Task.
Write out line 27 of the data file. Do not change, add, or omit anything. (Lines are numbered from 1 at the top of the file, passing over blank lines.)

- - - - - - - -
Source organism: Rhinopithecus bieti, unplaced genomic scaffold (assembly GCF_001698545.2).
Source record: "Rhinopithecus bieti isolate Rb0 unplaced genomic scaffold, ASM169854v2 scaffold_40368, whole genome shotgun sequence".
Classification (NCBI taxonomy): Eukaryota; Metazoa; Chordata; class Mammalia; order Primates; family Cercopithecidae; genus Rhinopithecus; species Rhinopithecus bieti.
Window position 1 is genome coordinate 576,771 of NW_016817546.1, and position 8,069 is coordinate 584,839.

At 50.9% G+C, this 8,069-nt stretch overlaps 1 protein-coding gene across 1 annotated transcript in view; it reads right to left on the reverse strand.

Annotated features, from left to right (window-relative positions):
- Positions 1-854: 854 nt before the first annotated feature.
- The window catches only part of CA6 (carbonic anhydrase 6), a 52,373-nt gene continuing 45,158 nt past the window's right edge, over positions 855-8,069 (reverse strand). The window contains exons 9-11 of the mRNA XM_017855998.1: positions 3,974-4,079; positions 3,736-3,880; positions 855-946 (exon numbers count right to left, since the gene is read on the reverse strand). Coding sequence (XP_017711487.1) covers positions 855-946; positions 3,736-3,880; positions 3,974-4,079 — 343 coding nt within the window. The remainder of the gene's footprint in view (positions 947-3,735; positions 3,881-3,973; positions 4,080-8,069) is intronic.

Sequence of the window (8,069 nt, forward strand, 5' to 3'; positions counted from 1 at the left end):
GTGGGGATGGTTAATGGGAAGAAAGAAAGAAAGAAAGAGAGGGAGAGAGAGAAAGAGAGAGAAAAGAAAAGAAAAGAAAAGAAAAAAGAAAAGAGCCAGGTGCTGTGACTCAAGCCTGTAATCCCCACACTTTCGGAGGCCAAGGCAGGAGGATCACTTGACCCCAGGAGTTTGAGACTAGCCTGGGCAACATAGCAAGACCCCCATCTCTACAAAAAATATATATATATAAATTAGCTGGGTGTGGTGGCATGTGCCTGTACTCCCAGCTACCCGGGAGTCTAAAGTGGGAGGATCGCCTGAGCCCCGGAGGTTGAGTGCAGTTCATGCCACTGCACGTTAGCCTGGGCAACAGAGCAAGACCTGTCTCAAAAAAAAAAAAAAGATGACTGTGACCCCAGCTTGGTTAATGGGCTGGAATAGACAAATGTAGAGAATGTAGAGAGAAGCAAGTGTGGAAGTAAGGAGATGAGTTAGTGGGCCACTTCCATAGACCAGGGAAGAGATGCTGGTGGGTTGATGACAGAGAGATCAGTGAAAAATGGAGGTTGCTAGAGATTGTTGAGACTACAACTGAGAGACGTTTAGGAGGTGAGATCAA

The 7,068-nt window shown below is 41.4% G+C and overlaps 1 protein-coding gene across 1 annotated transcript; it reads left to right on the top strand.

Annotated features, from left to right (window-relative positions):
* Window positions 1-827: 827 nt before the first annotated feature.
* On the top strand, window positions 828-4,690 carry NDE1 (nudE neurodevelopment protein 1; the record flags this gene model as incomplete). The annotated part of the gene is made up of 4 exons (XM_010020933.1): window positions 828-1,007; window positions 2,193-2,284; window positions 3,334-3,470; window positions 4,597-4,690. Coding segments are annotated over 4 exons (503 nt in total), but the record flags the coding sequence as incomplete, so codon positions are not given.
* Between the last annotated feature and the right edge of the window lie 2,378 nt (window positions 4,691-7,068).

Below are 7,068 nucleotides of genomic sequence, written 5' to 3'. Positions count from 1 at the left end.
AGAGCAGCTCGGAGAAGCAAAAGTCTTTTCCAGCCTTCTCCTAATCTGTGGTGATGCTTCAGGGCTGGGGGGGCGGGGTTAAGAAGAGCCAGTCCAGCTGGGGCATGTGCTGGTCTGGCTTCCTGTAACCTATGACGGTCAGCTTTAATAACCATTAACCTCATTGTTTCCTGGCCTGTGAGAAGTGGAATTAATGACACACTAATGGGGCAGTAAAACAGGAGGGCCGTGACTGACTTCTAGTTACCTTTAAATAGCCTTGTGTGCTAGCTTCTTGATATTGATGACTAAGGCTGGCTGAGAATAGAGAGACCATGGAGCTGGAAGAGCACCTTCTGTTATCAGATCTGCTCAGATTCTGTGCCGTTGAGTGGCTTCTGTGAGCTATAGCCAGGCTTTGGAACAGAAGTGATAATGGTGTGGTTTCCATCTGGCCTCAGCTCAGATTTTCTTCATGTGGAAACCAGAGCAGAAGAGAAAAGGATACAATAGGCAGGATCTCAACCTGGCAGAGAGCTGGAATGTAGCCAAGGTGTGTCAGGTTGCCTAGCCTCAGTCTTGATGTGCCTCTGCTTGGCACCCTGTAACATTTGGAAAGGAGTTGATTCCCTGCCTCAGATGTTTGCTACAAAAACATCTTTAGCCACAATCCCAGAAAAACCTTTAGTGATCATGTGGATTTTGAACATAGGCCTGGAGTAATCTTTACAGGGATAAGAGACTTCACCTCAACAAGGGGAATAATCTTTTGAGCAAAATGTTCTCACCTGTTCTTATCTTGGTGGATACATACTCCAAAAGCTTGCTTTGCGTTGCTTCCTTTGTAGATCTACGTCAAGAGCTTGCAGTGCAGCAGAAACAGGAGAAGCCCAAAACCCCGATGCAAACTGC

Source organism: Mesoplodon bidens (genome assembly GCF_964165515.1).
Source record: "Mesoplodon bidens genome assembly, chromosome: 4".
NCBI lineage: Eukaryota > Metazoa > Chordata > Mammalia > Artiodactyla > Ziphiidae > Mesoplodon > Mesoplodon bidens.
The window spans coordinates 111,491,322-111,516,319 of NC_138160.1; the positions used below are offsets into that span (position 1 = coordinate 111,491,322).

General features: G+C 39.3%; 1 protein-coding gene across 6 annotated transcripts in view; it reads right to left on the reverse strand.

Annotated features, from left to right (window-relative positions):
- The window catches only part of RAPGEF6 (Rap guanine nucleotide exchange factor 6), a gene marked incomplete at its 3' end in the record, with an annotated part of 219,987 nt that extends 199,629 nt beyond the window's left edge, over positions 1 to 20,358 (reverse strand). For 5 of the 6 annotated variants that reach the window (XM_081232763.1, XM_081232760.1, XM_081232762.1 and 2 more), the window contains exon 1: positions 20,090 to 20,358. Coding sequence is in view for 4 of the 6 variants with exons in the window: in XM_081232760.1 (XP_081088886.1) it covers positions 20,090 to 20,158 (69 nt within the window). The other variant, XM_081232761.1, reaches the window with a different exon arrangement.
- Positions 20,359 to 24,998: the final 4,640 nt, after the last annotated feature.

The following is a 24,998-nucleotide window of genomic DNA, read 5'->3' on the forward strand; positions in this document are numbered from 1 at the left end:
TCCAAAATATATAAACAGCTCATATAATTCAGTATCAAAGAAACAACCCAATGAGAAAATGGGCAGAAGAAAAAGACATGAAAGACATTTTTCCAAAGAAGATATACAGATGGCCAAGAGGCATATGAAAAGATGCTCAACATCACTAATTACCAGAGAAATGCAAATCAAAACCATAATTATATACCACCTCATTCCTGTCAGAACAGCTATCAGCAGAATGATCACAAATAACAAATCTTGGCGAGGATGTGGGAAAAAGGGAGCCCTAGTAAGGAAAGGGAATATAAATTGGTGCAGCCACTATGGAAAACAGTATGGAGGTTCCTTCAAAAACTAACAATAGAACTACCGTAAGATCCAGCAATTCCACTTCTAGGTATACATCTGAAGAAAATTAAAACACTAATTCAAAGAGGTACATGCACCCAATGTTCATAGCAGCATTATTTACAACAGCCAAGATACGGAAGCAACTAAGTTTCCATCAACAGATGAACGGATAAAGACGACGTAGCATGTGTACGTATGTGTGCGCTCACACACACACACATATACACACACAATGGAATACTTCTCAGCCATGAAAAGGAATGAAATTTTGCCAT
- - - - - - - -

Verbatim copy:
TCCAAAATATATAAACAGCTCATATAATTCAGTATCAAAGAAACAACCCAATGAGAAAATGGGCAGAAGAAAAAGACATGAAAGACATTTTTCCAAAGAAGATATACAGATGGCCAAGAGGCATATGAAAAGATGCTCAACATCACTAATTACCAGAGAAATGCAAATCAAAACCATAATTATATACCACCTCATTCCTGTCAGAACAGCTATCAGCAGAATGATCACAAATAACAAATCTTGGCGAGGATGTGGGAAAAAGGGAGCCCTAGTAAGGAAAGGGAATATAAATTGGTGCAGCCACTATGGAAAACAGTATGGAGGTTCCTTCAAAAACTAACAATAGAACTACCGTAAGATCCAGCAATTCCACTTCTAGGTATACATCTGAAGAAAATTAAAACACTAATTCAAAGAGGTACATGCACCCAATGTTCATAGCAGCATTATTTACAACAGCCAAGATACGGAAGCAACTAAGTTTCCATCAACAGATGAACGGATAAAGACGACGTAGCATGTGTACGTATGTGTGCGCTCACACACACACACATATACACACACAATGGAATACTTCTCAGCCATGAAAAGGAATGAAATTTTGCCAT